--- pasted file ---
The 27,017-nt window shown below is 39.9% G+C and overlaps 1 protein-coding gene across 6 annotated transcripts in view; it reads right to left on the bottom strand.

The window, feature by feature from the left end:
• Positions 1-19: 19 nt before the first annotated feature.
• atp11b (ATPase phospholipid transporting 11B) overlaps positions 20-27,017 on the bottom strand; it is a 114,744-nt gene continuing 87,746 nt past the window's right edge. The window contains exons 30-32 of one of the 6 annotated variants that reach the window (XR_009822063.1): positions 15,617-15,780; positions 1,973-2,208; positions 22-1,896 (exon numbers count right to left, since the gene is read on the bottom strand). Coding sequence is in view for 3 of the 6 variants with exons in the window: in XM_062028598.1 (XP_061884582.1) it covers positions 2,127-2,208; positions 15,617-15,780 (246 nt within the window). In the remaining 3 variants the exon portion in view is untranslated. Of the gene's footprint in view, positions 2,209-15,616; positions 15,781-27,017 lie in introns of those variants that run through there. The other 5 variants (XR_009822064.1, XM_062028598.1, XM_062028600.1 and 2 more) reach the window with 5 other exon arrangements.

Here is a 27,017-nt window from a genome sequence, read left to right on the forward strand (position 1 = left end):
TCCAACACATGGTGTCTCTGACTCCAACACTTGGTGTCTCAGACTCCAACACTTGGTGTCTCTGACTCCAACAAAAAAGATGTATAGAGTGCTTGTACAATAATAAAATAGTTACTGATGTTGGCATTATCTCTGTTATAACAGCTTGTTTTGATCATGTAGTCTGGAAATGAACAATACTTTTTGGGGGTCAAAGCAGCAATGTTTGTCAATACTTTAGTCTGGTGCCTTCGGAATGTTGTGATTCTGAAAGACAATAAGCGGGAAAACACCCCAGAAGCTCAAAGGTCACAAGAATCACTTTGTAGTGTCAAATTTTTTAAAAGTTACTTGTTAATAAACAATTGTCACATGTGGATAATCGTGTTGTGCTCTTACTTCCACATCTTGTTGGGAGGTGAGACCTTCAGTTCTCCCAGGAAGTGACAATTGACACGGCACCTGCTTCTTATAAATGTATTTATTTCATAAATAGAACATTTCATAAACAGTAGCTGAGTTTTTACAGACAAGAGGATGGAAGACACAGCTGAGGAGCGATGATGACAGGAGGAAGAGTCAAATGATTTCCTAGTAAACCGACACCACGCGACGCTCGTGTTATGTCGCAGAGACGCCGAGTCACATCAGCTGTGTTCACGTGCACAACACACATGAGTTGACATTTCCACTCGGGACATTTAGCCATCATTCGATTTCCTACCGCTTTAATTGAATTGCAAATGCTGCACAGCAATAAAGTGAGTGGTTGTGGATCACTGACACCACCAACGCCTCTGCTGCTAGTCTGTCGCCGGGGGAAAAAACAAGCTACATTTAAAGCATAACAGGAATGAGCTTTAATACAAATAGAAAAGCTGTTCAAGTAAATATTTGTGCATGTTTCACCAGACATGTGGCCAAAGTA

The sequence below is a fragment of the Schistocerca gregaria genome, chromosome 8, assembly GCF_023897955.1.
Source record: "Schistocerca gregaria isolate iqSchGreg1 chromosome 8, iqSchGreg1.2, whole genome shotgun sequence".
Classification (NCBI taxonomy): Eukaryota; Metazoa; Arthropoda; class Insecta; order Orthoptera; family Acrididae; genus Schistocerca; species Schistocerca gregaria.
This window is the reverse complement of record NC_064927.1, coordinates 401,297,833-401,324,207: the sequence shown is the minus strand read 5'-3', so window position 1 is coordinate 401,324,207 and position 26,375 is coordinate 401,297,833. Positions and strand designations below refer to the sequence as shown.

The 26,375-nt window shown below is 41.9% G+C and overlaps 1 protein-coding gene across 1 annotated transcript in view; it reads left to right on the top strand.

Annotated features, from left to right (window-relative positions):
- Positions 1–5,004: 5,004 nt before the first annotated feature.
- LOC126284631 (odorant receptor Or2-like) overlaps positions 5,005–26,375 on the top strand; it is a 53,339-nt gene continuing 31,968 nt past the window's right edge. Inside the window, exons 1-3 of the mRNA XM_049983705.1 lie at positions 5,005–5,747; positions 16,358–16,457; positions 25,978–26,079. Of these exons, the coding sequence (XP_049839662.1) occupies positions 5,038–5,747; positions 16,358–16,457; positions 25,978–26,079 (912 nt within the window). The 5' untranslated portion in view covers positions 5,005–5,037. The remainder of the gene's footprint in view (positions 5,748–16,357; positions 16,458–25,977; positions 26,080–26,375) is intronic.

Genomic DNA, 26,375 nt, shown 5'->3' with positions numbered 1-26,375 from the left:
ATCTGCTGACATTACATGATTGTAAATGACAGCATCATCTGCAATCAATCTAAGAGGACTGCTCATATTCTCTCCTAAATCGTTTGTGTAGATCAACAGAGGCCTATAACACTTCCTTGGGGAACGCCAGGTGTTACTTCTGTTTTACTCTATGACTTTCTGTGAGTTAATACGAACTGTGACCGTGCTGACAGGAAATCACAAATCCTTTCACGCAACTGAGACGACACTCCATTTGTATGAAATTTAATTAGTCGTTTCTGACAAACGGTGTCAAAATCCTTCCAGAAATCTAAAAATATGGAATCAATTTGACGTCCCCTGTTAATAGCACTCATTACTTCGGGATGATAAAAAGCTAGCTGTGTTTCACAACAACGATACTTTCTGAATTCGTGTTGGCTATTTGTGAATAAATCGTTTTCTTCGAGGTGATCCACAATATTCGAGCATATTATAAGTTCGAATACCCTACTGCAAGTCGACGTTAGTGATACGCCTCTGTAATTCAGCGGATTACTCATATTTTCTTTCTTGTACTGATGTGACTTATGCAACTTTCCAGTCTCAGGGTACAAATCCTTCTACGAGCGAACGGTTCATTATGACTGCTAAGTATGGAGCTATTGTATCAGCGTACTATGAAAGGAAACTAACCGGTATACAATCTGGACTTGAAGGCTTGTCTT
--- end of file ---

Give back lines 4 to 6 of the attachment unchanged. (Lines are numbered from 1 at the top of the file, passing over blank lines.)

• atp11b (ATPase phospholipid transporting 11B) overlaps positions 20-27,017 on the bottom strand; it is a 114,744-nt gene continuing 87,746 nt past the window's right edge. The window contains exons 30-32 of one of the 6 annotated variants that reach the window (XR_009822063.1): positions 15,617-15,780; positions 1,973-2,208; positions 22-1,896 (exon numbers count right to left, since the gene is read on the bottom strand). Coding sequence is in view for 3 of the 6 variants with exons in the window: in XM_062028598.1 (XP_061884582.1) it covers positions 2,127-2,208; positions 15,617-15,780 (246 nt within the window). In the remaining 3 variants the exon portion in view is untranslated. Of the gene's footprint in view, positions 2,209-15,616; positions 15,781-27,017 lie in introns of those variants that run through there. The other 5 variants (XR_009822064.1, XM_062028598.1, XM_062028600.1 and 2 more) reach the window with 5 other exon arrangements.

Here is a 27,017-nt window from a genome sequence, read left to right on the forward strand (position 1 = left end):
TCCAACACATGGTGTCTCTGACTCCAACACTTGGTGTCTCAGACTCCAACACTTGGTGTCTCTGACTCCAACAAAAAAGATGTATAGAGTGCTTGTACAATAATAAAATAGTTACTGATGTTGGCATTATCTCTGTTATAACAGCTTGTTTTGATCATGTAGTCTGGAAATGAACAATACTTTTTGGGGGTCAAAGCAGCAATGTTTGTCAATACTTTAGTCTGGTGCCTTCGGAATGTTGTGATTCTGAAAGACAATAAGCGGGAAAACACCCCAGAAGCTCAAAGGTCACAAGAATCACTTTGTAGTGTCAAATTTTTTAAAAGTTACTTGTTAATAAACAATTGTCACATGTGGATAATCGTGTTGTGCTCTTACTTCCACATCTTGTTGGGAGGTGAGACCTTCAGTTCTCCCAGGAAGTGACAATTGACACGGCACCTGCTTCTTATAAATGTATTTATTTCATAAATAGAACATTTCATAAACAGTAGCTGAGTTTTTACAGACAAGAGGATGGAAGACACAGCTGAGGAGCGATGATGACAGGAGGAAGAGTCAAATGATTTCCTAGTAAACCGACACCACGCGACGCTCGTGTTATGTCGCAGAGACGCCGAGTCACATCAGCTGTGTTCACGTGCACAACACACATGAGTTGACATTTCCACTCGGGACATTTAGCCATCATTCGATTTCCTACCGCTTTAATTGAATTGCAAATGCTGCACAGCAATAAAGTGAGTGGTTGTGGATCACTGACACCACCAACGCCTCTGCTGCTAGTCTGTCGCCGGGGGAAAAAACAAGCTACATTTAAAGCATAACAGGAATGAGCTTTAATACAAATAGAAAAGCTGTTCAAGTAAATATTTGTGCATGTTTCACCAGACATGTGGCCAAAGTA